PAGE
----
Results: Overall, 109 (17.1%) patients were identified with clinically significant abnormalities with detection rates of 13.7%, 16.6%, and 19.9% on V5, V6, and V6 Oligo, respectively. The majority of these abnormalities would not be defined by using karyotype analysis. The clinically significant detection rates by use of chromosomal microarray analysis for various clinical indications were 66.7% for "possible chromosomal abnormality"+/-"others" (other clinical indications), 33.3% for ambiguous genitalia+/-others, 27.1% for dysmorphic features+multiple congenital anomalies+/-others, 24.6% for dysmorphic features+/-others, 21.8% for congenital heart disease+/-others, 17.9% for multiple congenital anomalies+/-others, and 9.5% for the patients referred for others that were different from the groups defined. In all, 16 (2.5%) patients had chromosomal aneuploidies, and 81 (12.7%) patients had segmental aneusomies including common microdeletion or microduplication syndromes and other genomic disorders. Chromosomal mosaicism was found in 12 (1.9%) neonates.

Conclusions: Chromosomal microarray analysis is a valuable clinical diagnostic tool that allows precise and rapid identification of genomic imbalances and mosaic abnormalities as the cause of birth defects in neonates. Chromosomal microarray analysis allows for timely molecular diagnoses and detects many more clinically relevant genomic abnormalities than conventional cytogenetic studies, enabling more informed decision-making and management and appropriate assessment of recurrence risk.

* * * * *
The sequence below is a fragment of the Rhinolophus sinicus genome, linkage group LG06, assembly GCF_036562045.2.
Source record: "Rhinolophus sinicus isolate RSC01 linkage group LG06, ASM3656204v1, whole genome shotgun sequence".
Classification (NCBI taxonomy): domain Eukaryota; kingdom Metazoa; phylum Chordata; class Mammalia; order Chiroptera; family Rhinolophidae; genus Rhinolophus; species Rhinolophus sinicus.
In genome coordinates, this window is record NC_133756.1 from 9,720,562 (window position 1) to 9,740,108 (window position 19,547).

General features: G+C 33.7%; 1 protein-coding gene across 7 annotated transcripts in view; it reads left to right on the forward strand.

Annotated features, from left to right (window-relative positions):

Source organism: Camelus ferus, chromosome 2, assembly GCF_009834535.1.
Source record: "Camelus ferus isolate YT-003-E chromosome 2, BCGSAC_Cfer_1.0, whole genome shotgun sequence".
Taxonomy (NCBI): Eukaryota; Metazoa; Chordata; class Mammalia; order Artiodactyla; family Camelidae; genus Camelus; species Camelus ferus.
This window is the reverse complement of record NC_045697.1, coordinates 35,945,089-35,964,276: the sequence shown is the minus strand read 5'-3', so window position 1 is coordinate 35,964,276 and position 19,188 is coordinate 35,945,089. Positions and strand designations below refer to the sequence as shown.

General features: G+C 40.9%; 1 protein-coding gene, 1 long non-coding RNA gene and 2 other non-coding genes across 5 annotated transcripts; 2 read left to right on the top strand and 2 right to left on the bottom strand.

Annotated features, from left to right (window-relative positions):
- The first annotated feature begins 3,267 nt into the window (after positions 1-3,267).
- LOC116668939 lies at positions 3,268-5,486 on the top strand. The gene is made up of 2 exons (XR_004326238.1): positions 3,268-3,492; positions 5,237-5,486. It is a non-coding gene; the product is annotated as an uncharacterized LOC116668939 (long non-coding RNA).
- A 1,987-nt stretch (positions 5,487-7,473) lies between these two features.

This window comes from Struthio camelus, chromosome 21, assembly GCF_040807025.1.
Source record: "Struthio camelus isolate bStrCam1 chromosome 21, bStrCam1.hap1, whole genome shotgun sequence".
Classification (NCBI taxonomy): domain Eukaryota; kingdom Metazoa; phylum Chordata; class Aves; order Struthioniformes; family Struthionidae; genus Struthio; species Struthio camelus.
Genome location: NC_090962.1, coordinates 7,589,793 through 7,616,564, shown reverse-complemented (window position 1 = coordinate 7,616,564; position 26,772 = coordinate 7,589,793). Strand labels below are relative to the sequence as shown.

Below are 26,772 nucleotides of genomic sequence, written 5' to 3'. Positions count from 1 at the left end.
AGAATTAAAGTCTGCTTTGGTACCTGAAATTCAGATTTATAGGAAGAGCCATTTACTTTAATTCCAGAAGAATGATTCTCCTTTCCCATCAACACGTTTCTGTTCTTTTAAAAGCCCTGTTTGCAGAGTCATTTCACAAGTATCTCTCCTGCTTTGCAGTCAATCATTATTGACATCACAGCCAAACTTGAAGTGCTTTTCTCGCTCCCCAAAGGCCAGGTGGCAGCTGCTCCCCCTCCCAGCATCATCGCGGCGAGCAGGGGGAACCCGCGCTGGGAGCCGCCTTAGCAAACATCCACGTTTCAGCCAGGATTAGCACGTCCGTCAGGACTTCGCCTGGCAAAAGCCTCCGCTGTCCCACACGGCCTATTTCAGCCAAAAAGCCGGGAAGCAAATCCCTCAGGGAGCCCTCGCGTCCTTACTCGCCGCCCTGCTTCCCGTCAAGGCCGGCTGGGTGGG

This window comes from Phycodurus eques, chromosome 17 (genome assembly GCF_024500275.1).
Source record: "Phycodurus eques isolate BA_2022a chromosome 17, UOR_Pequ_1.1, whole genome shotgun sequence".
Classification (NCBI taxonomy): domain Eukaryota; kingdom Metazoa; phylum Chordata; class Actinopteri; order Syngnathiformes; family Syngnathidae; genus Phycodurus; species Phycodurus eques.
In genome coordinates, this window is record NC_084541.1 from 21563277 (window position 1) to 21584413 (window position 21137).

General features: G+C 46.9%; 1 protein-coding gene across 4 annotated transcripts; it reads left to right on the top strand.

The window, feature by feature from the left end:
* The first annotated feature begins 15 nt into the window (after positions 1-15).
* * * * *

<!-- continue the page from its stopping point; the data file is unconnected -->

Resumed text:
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http://dx.doi.org/10.1542/peds.2008-0297DOI Listing
http://www.ncbi.nlm.nih.gov/pmc/articles/PMC2795566PMC
December 2008

Branchiootorenal syndrome and oculoauriculovertebral spectrum features associated with duplication of SIX1, SIX6, and OTX2 resulting from a complex chromosomal rearrangement.

Am J Med Genet A 2008 Oct;146A(19):2480-9

Department of Molecular and Human Genetics, Baylor College of Medicine, Houston, Texas 77030, USA.

We report on a 26-month-old boy with developmental delay and multiple congenital anomalies, including many features suggestive of either branchiootorenal syndrome (BOR) or oculoauriculovertebral spectrum (OAVS). Chromosomal microarray analysis (CMA) initially revealed a copy-number gain with a single BAC clone (RP11-79M1) mapping to 14q23.1. FISH analysis showed that the third copy of this genomic region was inserted into the long arm of one chromosome 13. The same pattern was also seen in the chromosomes of the father, who has mental retardation, short stature, hypernasal speech, and minor craniofacial anomalies, including tall forehead, and crowded dentition. Subsequent whole genome oligonucleotide microarray analysis revealed an approximately 11.79 Mb duplication of chromosome 14q22.3-q23.3 and a loss of an approximately 4.38 Mb sequence in 13q21.31-q21.32 in both the propositus and his father and FISH supported the apparent association of the two events. Chromosome 14q22.3-q23.3 contains 51 genes, including SIX1, SIX6, and OTX2. A locus for branchiootic syndrome (BOS) has been mapped to 14q21.3-q24.3, and designated as branchiootic syndrome 3 (BOS3). Interestingly, mutations in SIX1 have been reported in patients with BOR/BOS3. We propose that the increased dosage of SIX1, SIX6, or OTX2 may be responsible for the BOR and OAVS-like features in this family.
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http://dx.doi.org/10.1002/ajmg.a.32398DOI Listing
October 2008

Identification of chromosome abnormalities in subtelomeric regions by microarray analysis: a study of 5,380 cases.

Am J Med Genet A 2008 Sep;146A(17):2242-51

Department of Molecular and Human Genetics, Baylor College of Medicine, Houston, Texas, USA.